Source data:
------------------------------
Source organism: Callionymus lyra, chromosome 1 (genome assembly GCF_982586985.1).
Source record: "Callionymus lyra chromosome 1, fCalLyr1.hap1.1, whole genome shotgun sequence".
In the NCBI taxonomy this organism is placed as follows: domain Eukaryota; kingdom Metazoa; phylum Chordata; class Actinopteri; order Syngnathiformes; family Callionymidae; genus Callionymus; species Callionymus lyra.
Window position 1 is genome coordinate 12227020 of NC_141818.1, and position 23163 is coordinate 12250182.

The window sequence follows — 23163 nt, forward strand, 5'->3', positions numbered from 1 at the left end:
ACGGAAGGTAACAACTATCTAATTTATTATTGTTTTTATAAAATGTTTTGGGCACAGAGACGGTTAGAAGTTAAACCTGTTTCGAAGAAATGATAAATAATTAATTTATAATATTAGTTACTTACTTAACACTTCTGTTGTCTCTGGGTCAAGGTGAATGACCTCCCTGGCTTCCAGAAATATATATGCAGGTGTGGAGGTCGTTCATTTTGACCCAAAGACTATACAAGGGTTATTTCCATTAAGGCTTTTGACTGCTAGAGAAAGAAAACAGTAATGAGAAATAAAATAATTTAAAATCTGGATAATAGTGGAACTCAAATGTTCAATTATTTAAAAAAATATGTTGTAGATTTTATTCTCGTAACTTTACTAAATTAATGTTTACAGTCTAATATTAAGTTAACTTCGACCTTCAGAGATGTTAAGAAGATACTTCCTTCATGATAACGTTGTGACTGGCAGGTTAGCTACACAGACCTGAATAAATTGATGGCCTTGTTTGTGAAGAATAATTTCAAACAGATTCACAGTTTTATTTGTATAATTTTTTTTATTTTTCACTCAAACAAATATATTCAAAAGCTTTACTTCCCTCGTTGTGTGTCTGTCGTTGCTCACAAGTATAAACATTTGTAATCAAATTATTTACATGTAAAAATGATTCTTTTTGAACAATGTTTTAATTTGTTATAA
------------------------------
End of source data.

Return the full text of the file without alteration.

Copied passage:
Source organism: Callionymus lyra, chromosome 1 (genome assembly GCF_982586985.1).
Source record: "Callionymus lyra chromosome 1, fCalLyr1.hap1.1, whole genome shotgun sequence".
In the NCBI taxonomy this organism is placed as follows: domain Eukaryota; kingdom Metazoa; phylum Chordata; class Actinopteri; order Syngnathiformes; family Callionymidae; genus Callionymus; species Callionymus lyra.
Window position 1 is genome coordinate 12227020 of NC_141818.1, and position 23163 is coordinate 12250182.

The window sequence follows — 23163 nt, forward strand, 5'->3', positions numbered from 1 at the left end:
ACGGAAGGTAACAACTATCTAATTTATTATTGTTTTTATAAAATGTTTTGGGCACAGAGACGGTTAGAAGTTAAACCTGTTTCGAAGAAATGATAAATAATTAATTTATAATATTAGTTACTTACTTAACACTTCTGTTGTCTCTGGGTCAAGGTGAATGACCTCCCTGGCTTCCAGAAATATATATGCAGGTGTGGAGGTCGTTCATTTTGACCCAAAGACTATACAAGGGTTATTTCCATTAAGGCTTTTGACTGCTAGAGAAAGAAAACAGTAATGAGAAATAAAATAATTTAAAATCTGGATAATAGTGGAACTCAAATGTTCAATTATTTAAAAAAATATGTTGTAGATTTTATTCTCGTAACTTTACTAAATTAATGTTTACAGTCTAATATTAAGTTAACTTCGACCTTCAGAGATGTTAAGAAGATACTTCCTTCATGATAACGTTGTGACTGGCAGGTTAGCTACACAGACCTGAATAAATTGATGGCCTTGTTTGTGAAGAATAATTTCAAACAGATTCACAGTTTTATTTGTATAATTTTTTTTATTTTTCACTCAAACAAATATATTCAAAAGCTTTACTTCCCTCGTTGTGTGTCTGTCGTTGCTCACAAGTATAAACATTTGTAATCAAATTATTTACATGTAAAAATGATTCTTTTTGAACAATGTTTTAATTTGTTATAA